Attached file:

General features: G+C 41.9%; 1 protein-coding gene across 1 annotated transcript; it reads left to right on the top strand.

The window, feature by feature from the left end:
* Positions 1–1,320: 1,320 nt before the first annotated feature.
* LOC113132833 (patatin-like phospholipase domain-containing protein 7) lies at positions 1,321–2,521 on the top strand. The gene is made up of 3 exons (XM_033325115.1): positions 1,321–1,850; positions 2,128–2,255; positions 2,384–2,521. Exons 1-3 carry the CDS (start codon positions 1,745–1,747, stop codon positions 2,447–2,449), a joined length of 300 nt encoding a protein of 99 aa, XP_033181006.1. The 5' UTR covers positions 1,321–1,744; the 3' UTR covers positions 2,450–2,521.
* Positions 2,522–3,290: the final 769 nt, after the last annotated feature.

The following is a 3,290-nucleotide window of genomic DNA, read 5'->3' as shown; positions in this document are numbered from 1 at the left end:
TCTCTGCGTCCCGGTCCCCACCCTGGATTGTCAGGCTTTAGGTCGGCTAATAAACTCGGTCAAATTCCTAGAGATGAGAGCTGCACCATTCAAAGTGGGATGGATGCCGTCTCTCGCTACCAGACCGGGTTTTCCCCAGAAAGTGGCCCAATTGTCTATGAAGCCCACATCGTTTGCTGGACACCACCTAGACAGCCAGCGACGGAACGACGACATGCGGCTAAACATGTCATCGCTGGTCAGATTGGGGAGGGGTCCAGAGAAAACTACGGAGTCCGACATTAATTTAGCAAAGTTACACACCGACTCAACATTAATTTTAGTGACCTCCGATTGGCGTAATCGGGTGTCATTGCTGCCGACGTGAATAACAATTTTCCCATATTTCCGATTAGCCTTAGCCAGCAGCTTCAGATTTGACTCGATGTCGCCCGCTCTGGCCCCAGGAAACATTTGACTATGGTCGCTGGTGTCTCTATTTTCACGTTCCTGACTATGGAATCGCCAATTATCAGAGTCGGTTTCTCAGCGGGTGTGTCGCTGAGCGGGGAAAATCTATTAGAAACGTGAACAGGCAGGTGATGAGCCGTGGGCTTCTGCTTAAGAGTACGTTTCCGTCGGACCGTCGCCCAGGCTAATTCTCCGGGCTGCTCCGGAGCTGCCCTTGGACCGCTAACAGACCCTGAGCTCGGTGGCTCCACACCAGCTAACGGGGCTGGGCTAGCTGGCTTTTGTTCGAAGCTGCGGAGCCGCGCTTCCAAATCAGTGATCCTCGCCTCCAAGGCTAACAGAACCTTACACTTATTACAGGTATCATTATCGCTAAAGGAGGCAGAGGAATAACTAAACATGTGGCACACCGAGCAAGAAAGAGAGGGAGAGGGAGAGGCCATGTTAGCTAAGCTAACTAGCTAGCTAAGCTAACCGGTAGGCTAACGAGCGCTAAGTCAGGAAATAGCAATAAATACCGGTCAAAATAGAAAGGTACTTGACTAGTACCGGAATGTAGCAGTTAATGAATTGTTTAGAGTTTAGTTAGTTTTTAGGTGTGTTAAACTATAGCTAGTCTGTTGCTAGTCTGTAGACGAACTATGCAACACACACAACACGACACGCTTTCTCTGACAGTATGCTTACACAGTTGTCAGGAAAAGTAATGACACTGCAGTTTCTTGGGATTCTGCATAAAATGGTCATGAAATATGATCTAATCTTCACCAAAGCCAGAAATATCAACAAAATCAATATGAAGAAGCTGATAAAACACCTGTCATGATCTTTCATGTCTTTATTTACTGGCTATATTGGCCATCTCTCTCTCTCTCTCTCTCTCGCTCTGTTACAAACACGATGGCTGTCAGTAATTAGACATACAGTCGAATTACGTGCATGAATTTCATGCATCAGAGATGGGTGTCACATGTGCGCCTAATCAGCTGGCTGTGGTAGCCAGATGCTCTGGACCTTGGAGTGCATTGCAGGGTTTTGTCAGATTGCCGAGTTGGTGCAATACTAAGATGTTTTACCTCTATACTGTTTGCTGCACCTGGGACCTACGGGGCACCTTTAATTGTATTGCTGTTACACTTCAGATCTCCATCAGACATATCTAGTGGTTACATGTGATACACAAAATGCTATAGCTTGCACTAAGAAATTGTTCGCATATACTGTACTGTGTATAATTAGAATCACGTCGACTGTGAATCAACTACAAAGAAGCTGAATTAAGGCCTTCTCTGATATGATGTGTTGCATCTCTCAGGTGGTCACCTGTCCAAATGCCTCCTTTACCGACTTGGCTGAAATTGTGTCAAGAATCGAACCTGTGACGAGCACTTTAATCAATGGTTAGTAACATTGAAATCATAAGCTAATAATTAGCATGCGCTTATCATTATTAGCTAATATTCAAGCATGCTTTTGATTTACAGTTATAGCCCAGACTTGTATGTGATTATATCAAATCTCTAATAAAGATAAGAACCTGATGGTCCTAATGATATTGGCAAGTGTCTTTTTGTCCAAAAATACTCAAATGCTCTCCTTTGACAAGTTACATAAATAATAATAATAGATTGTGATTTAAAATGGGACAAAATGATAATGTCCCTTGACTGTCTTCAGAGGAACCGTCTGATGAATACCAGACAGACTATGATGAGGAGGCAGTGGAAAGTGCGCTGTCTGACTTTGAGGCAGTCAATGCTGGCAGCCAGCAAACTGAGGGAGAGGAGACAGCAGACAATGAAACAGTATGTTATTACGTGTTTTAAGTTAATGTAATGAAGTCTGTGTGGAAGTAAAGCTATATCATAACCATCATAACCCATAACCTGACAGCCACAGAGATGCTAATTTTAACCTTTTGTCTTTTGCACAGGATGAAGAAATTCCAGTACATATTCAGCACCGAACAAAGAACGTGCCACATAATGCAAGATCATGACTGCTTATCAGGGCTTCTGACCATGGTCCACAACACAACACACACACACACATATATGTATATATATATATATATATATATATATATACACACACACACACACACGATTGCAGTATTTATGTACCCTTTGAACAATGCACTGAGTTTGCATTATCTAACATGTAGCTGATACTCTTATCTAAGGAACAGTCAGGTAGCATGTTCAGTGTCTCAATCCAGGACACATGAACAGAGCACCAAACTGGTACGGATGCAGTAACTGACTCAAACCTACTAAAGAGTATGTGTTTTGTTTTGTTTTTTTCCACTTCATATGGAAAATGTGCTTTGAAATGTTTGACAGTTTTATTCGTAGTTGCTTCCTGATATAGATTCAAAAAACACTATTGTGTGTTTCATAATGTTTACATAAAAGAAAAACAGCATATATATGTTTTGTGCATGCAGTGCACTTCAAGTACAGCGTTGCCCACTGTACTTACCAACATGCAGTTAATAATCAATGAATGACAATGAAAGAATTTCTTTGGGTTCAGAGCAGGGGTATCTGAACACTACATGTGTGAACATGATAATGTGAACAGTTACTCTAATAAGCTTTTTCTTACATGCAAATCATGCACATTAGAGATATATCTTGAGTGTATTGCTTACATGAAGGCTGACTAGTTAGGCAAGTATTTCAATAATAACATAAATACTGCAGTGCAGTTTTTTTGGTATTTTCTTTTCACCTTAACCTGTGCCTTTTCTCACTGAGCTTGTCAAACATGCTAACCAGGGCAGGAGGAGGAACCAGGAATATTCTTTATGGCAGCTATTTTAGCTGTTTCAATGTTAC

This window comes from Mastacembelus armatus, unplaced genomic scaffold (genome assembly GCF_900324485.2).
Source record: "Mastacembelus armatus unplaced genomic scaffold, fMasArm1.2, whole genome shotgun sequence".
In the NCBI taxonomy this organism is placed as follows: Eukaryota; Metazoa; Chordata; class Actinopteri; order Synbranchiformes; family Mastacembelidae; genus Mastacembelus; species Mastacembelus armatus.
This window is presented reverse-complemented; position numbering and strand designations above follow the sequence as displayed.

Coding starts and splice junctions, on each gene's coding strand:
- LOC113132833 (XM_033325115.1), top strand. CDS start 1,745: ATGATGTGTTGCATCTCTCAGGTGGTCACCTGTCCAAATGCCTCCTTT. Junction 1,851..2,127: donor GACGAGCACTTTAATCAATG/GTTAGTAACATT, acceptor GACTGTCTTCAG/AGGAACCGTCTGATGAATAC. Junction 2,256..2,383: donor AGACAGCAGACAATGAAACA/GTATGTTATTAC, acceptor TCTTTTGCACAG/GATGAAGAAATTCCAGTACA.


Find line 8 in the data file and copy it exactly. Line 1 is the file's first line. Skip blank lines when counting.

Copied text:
This window comes from Mastacembelus armatus, unplaced genomic scaffold (genome assembly GCF_900324485.2).